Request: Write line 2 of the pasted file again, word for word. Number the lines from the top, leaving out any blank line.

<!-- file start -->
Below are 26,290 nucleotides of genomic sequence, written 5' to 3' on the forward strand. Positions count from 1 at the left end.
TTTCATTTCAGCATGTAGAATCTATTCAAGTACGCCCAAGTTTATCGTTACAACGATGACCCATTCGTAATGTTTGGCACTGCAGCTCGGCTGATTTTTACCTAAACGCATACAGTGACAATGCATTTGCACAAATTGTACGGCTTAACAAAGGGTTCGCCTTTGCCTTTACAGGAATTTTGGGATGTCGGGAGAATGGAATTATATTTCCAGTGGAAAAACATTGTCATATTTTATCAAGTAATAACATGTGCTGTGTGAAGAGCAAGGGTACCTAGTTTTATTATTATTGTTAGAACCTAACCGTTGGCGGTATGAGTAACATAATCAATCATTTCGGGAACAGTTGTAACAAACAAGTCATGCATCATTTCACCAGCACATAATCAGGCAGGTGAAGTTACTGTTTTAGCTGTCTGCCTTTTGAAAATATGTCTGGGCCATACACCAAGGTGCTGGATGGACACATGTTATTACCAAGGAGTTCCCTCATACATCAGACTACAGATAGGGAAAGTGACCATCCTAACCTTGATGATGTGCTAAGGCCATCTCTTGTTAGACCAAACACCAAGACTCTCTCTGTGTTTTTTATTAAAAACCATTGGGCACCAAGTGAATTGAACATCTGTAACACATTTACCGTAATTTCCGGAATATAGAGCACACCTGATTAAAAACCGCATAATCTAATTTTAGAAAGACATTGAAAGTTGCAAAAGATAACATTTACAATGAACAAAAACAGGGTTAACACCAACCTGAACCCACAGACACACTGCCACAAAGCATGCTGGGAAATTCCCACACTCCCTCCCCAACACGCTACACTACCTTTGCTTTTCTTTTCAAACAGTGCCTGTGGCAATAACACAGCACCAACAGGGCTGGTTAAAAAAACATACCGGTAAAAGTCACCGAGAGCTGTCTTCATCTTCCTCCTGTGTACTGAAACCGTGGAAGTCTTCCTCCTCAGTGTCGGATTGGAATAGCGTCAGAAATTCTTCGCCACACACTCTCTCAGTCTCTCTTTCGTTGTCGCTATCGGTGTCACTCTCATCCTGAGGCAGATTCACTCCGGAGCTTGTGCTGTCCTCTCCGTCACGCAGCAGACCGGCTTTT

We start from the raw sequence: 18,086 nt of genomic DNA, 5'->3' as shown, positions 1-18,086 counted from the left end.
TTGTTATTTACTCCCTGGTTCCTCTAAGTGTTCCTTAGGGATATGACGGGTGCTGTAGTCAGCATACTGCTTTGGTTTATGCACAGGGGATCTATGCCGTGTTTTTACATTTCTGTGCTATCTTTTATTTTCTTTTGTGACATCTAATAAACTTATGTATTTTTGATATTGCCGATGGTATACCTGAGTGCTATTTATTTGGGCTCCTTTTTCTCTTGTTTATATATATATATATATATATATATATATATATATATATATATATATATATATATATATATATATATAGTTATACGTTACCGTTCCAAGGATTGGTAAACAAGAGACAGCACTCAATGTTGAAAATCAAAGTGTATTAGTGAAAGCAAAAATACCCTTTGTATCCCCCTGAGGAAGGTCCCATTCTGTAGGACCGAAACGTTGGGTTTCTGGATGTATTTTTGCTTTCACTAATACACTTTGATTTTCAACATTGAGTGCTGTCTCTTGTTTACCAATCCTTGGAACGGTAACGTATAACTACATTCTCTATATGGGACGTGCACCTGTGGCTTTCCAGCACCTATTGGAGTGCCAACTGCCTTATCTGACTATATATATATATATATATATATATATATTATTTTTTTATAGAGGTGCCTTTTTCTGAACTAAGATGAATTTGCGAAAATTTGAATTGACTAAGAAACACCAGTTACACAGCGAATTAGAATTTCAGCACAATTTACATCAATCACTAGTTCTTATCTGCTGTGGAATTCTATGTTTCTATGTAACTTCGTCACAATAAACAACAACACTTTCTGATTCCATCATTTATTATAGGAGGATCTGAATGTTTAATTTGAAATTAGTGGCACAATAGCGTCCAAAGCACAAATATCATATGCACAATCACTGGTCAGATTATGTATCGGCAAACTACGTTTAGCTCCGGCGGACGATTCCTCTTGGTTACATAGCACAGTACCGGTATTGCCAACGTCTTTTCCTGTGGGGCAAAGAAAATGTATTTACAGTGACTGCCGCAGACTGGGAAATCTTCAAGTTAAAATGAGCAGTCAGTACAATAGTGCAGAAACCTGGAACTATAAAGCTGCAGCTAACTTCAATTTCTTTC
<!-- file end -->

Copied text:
TTTCATTTCAGCATGTAGAATCTATTCAAGTACGCCCAAGTTTATCGTTACAACGATGACCCATTCGTAATGTTTGGCACTGCAGCTCGGCTGATTTTTACCTAAACGCATACAGTGACAATGCATTTGCACAAATTGTACGGCTTAACAAAGGGTTCGCCTTTGCCTTTACAGGAATTTTGGGATGTCGGGAGAATGGAATTATATTTCCAGTGGAAAAACATTGTCATATTTTATCAAGTAATAACATGTGCTGTGTGAAGAGCAAGGGTACCTAGTTTTATTATTATTGTTAGAACCTAACCGTTGGCGGTATGAGTAACATAATCAATCATTTCGGGAACAGTTGTAACAAACAAGTCATGCATCATTTCACCAGCACATAATCAGGCAGGTGAAGTTACTGTTTTAGCTGTCTGCCTTTTGAAAATATGTCTGGGCCATACACCAAGGTGCTGGATGGACACATGTTATTACCAAGGAGTTCCCTCATACATCAGACTACAGATAGGGAAAGTGACCATCCTAACCTTGATGATGTGCTAAGGCCATCTCTTGTTAGACCAAACACCAAGACTCTCTCTGTGTTTTTTATTAAAAACCATTGGGCACCAAGTGAATTGAACATCTGTAACACATTTACCGTAATTTCCGGAATATAGAGCACACCTGATTAAAAACCGCATAATCTAATTTTAGAAAGACATTGAAAGTTGCAAAAGATAACATTTACAATGAACAAAAACAGGGTTAACACCAACCTGAACCCACAGACACACTGCCACAAAGCATGCTGGGAAATTCCCACACTCCCTCCCCAACACGCTACACTACCTTTGCTTTTCTTTTCAAACAGTGCCTGTGGCAATAACACAGCACCAACAGGGCTGGTTAAAAAAACATACCGGTAAAAGTCACCGAGAGCTGTCTTCATCTTCCTCCTGTGTACTGAAACCGTGGAAGTCTTCCTCCTCAGTGTCGGATTGGAATAGCGTCAGAAATTCTTCGCCACACACTCTCTCAGTCTCTCTTTCGTTGTCGCTATCGGTGTCACTCTCATCCTGAGGCAGATTCACTCCGGAGCTTGTGCTGTCCTCTCCGTCACGCAGCAGACCGGCTTTT